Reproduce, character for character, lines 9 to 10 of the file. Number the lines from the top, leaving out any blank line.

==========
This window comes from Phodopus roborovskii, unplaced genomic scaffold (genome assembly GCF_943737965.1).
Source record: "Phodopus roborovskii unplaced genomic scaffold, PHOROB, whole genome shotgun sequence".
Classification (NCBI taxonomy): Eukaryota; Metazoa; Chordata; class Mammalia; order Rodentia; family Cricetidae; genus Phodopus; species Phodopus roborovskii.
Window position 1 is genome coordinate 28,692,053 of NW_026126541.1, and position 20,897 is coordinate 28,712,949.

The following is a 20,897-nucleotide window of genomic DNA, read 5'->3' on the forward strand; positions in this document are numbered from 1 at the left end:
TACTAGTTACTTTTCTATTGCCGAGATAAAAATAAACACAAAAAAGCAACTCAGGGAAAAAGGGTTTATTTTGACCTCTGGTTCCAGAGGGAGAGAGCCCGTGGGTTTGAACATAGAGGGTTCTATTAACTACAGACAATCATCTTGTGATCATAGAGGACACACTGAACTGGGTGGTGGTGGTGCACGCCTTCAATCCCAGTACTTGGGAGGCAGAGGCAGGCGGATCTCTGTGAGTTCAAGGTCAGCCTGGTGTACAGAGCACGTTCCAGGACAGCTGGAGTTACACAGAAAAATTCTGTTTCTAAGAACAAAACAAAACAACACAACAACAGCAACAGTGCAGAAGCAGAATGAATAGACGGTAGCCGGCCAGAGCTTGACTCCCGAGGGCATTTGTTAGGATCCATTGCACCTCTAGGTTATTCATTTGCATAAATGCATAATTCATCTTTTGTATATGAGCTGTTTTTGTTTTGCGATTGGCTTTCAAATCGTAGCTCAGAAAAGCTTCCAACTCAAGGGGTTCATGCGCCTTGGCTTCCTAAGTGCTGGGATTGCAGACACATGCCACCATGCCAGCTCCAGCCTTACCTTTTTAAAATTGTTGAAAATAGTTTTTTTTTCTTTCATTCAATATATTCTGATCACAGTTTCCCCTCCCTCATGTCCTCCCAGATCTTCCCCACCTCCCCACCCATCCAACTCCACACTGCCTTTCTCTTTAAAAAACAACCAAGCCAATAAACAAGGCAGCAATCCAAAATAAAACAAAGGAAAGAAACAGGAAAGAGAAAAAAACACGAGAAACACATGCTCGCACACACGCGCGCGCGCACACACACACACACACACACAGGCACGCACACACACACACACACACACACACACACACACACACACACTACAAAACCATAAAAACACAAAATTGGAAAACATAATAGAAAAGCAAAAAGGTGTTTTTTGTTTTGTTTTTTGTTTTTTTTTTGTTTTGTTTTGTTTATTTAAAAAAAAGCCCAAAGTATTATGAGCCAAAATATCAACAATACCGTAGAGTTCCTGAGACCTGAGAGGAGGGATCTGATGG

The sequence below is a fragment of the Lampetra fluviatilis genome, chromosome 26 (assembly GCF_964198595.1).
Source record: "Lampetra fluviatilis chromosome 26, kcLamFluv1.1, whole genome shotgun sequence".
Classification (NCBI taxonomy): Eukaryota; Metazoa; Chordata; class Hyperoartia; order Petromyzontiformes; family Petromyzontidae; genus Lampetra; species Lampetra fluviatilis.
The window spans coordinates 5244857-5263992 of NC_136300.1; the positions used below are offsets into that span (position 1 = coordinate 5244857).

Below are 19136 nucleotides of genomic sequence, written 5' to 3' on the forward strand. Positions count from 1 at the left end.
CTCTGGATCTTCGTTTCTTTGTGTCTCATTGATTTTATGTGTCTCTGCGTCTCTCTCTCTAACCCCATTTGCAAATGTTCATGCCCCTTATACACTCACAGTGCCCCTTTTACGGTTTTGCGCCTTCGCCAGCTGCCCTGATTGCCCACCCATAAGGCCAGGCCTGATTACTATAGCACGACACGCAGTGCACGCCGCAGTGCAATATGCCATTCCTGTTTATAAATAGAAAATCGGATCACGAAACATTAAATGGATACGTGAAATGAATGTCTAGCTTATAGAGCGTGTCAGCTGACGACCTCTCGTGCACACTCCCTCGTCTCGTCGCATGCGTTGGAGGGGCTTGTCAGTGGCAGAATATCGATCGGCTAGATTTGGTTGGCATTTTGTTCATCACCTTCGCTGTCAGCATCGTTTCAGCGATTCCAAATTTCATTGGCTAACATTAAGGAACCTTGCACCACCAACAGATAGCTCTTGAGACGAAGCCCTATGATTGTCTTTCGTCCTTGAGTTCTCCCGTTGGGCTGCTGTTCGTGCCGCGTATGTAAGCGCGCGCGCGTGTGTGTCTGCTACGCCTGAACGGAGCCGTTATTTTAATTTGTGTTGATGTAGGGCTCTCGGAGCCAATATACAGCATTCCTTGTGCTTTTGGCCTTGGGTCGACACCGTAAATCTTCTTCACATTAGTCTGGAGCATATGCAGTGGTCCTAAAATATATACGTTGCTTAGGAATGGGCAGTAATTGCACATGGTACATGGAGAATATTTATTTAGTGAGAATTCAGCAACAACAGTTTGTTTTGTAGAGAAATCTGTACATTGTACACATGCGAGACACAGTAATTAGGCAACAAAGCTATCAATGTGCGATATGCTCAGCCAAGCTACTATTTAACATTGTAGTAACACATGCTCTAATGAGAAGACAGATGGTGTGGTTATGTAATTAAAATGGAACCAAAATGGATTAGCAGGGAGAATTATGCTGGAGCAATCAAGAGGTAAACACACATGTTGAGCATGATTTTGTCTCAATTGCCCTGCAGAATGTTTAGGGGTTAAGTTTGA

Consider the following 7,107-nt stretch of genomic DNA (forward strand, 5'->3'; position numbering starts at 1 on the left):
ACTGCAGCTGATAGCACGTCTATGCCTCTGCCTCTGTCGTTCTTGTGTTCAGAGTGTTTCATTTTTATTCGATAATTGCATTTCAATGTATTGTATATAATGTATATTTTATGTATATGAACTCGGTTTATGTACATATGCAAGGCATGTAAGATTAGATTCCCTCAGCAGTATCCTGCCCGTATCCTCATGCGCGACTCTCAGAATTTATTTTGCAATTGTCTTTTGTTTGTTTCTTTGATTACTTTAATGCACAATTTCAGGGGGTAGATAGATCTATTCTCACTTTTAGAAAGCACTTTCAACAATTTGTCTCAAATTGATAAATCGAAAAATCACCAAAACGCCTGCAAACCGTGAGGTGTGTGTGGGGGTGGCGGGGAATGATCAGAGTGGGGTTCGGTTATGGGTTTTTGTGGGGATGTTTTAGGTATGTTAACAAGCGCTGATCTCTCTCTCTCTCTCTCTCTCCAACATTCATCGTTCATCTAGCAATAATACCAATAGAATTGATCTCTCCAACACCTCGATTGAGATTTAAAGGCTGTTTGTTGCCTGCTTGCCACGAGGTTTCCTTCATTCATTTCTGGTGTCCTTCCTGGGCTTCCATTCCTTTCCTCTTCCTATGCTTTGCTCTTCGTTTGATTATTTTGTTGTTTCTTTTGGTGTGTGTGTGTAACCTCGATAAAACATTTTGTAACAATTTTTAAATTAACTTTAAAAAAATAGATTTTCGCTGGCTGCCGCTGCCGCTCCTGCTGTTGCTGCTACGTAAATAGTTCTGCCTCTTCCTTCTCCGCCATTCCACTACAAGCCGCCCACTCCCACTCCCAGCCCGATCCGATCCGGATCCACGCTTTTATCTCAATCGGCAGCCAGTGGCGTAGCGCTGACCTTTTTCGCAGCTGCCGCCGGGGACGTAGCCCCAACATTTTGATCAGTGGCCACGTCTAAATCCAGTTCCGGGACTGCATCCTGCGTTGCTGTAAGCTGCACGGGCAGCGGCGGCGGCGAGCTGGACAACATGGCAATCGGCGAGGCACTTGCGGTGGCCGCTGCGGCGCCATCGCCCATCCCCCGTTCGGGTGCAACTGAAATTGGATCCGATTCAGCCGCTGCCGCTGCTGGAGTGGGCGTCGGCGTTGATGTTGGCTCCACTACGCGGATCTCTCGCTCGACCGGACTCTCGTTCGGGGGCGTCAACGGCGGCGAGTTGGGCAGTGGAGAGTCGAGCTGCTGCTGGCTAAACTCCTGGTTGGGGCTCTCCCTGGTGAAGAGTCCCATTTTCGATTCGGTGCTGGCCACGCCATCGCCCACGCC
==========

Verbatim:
Classification (NCBI taxonomy): Eukaryota; Metazoa; Chordata; class Hyperoartia; order Petromyzontiformes; family Petromyzontidae; genus Lampetra; species Lampetra fluviatilis.
The window spans coordinates 5244857-5263992 of NC_136300.1; the positions used below are offsets into that span (position 1 = coordinate 5244857).